A pair of lightning “megaflashes” that occurred in 2020 set new records for both distance and duration, according to the World Meteorological Organization (WMO).
The first record—for the longest single bolt—was shattered during a storm that hit the southern United States on April 29, 2020. The flash stretched an estimated 477 miles from the central coast of Texas to southern Mississippi. That's about the same distance between New York City and Columbus, Ohio, according to the WMO.
The second record was for a bolt with the longest duration, which was set in South America on June 18, 2020, when a flash illuminated the sky over Uruguay and northern Argentina for a shocking 17.1 seconds. It’s unusual for a lightning bolt to reach more than ten miles or last more than a second, according to BBC.
One reason the bolts were so impressive is that they were part of intense storms that produce “megaflashes.” Typical lighting strikes happen when electrical charges jump between clouds, or from a cloud to the ground, but megaflashes can span entire thunderstorm complexes.
"Most lightning flashes in storms travel only a few miles or so,” says Randall Cerveny, rapporteur of Weather and Climate Extremes for WMO, to CNN's Caitlin Kaiser and Judson Jones. “A megaflash can extend for hundreds of miles!"
Shocking! Within this cluster of storms, a single lightning bolt captured by @NOAASatellites in April 2020 was recently certified by the @WMO as the world’s longest flash on record with a distance of 477 miles. MORE: https://t.co/LdDQ0Avdll #Megaflash #Lightning #Weather pic.twitter.com/FzD9ShfnRR— NOAA (@NOAA) February 1, 2022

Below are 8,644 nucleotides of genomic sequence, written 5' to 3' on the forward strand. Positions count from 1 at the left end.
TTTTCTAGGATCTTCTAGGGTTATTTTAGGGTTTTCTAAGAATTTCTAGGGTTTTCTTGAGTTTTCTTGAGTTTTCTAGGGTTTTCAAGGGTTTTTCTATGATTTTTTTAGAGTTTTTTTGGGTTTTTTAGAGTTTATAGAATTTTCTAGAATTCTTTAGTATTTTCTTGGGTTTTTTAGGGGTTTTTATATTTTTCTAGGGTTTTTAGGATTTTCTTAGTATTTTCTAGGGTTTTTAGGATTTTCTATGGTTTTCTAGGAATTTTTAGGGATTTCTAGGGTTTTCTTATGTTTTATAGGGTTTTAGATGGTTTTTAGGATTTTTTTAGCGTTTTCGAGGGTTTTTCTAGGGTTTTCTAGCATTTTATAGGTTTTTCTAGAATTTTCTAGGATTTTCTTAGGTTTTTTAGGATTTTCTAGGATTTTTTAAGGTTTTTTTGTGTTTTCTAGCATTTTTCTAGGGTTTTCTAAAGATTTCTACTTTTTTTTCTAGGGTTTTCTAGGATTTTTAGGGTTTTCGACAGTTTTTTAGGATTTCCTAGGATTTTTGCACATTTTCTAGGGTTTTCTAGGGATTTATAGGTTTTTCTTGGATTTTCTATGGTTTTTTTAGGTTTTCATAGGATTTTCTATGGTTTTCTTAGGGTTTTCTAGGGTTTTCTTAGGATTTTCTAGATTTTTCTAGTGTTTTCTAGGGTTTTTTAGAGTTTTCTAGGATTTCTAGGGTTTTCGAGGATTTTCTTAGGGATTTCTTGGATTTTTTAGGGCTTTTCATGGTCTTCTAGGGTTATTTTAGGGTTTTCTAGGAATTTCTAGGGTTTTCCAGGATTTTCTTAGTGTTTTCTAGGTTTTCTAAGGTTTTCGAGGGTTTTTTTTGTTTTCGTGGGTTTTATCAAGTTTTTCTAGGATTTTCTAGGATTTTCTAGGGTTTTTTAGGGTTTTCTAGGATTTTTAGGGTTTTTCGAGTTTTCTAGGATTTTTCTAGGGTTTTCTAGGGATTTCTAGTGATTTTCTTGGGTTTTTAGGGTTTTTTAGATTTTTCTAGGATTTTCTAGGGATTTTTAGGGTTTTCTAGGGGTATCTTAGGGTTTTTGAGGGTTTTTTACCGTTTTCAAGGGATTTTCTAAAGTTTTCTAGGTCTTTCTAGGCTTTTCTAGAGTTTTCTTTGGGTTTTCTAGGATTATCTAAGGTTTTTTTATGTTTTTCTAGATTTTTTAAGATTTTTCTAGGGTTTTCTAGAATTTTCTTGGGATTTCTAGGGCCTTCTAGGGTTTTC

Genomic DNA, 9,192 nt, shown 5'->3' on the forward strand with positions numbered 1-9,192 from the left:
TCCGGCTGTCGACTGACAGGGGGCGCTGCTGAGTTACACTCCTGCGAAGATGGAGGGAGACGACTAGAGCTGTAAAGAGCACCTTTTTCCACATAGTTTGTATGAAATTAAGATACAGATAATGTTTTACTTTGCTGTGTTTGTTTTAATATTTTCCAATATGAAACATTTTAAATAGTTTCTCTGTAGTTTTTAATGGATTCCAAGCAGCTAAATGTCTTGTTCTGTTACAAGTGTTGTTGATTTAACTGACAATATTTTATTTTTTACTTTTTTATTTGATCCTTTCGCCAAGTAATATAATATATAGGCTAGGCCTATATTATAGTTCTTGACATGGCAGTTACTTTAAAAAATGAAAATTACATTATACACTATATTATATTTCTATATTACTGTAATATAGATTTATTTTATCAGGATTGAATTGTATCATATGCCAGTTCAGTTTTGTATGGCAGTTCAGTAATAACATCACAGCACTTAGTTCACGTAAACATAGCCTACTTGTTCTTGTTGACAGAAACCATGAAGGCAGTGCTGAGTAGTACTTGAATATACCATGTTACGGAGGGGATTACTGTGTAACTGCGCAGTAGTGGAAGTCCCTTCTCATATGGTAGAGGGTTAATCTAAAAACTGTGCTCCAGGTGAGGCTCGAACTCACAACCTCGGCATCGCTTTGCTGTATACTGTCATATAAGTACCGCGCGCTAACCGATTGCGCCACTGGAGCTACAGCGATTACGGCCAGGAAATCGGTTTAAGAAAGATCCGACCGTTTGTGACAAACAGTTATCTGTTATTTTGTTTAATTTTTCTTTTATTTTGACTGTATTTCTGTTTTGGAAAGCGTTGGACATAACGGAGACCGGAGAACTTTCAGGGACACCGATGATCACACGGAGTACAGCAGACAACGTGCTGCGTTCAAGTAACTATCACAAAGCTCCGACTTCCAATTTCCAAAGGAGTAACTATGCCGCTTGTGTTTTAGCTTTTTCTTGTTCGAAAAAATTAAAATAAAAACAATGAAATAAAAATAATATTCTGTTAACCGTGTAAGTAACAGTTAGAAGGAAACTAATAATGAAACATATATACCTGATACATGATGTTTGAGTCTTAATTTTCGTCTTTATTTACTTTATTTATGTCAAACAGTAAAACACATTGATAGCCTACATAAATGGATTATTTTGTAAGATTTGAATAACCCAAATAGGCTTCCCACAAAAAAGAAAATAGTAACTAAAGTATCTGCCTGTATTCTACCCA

Before the pair of storms in 2020, the previous longest-documented lightning bolt spanned 440.6 miles and was recorded in Brazil in 2018. The former record-holder for the longest duration lightning bolt was set in March 2019 by a 16.73-second bolt recorded over Argentina, Rina Tochinsky reports for NPR.
“These are extraordinary records from single lightning flash events,” says Cerveny in a statement. “It is likely that even greater extremes still exist, and that we will be able to observe them as lightning detection technology improves.”
To measure the latest flashes, researchers used space-based observations for a bird's-eye view of the storm. The record-breaking bolts were spotted by the GOES-16 and GOES-17 satellites, which are operated by NASA and the National Oceanic and Atmospheric Administration (NOAA), Live Science’s Stephanie Pappas reports. Previously, scientists had to rely on ground-based observations, which can miss some of the biggest storms.
"We are now at a place where we have excellent measurements of [lightning’s] many facets, which allow us to discover surprising new aspects of its behavior,” says Michael J. Peterson, an atmospheric scientist at Los Alamos National Laboratory who led the work, says in a statement. “There is still a lot that we do not know about these monsters.”